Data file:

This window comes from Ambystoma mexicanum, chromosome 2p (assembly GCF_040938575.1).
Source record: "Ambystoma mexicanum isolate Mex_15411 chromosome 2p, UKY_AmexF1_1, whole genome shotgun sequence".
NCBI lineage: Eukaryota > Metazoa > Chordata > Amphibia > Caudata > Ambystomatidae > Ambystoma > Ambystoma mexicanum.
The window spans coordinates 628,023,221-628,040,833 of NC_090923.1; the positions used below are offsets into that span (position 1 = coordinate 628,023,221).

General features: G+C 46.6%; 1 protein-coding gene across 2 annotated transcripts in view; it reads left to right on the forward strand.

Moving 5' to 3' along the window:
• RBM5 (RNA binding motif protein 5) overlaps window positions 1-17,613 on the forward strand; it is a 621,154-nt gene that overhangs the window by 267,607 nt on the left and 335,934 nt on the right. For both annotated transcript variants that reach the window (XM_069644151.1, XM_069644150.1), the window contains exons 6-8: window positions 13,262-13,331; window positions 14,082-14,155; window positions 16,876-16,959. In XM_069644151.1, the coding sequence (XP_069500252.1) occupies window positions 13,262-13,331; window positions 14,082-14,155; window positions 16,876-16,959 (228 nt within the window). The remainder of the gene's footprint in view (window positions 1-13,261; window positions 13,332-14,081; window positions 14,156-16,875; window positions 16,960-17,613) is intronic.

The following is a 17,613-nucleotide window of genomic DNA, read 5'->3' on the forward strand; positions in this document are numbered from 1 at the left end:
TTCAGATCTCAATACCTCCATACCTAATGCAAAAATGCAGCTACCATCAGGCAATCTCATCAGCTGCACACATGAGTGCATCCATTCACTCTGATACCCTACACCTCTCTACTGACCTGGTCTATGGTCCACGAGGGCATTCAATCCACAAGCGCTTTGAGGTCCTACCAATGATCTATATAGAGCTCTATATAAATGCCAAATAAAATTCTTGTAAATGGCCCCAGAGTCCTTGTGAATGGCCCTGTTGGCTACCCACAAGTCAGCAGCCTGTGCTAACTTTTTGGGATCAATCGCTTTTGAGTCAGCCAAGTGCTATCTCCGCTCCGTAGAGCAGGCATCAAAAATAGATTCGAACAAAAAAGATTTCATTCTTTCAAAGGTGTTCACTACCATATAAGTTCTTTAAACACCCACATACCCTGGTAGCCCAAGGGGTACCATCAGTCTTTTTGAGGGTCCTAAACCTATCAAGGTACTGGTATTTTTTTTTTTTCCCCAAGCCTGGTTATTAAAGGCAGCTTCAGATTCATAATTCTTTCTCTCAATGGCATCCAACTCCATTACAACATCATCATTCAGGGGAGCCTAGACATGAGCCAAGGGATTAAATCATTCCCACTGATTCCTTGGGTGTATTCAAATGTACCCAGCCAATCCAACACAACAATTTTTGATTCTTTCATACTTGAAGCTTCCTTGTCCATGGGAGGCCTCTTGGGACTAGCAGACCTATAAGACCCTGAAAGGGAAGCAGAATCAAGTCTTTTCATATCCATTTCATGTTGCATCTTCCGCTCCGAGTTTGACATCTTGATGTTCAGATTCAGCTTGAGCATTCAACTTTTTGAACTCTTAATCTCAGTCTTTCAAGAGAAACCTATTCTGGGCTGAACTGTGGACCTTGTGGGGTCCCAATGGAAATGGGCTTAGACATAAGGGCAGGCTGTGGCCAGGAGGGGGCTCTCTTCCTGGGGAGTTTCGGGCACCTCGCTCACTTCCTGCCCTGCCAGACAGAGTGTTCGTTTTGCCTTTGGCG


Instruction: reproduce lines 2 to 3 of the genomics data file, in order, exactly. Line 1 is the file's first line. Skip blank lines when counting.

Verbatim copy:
Source record: "Ambystoma mexicanum isolate Mex_15411 chromosome 2p, UKY_AmexF1_1, whole genome shotgun sequence".
NCBI lineage: Eukaryota > Metazoa > Chordata > Amphibia > Caudata > Ambystomatidae > Ambystoma > Ambystoma mexicanum.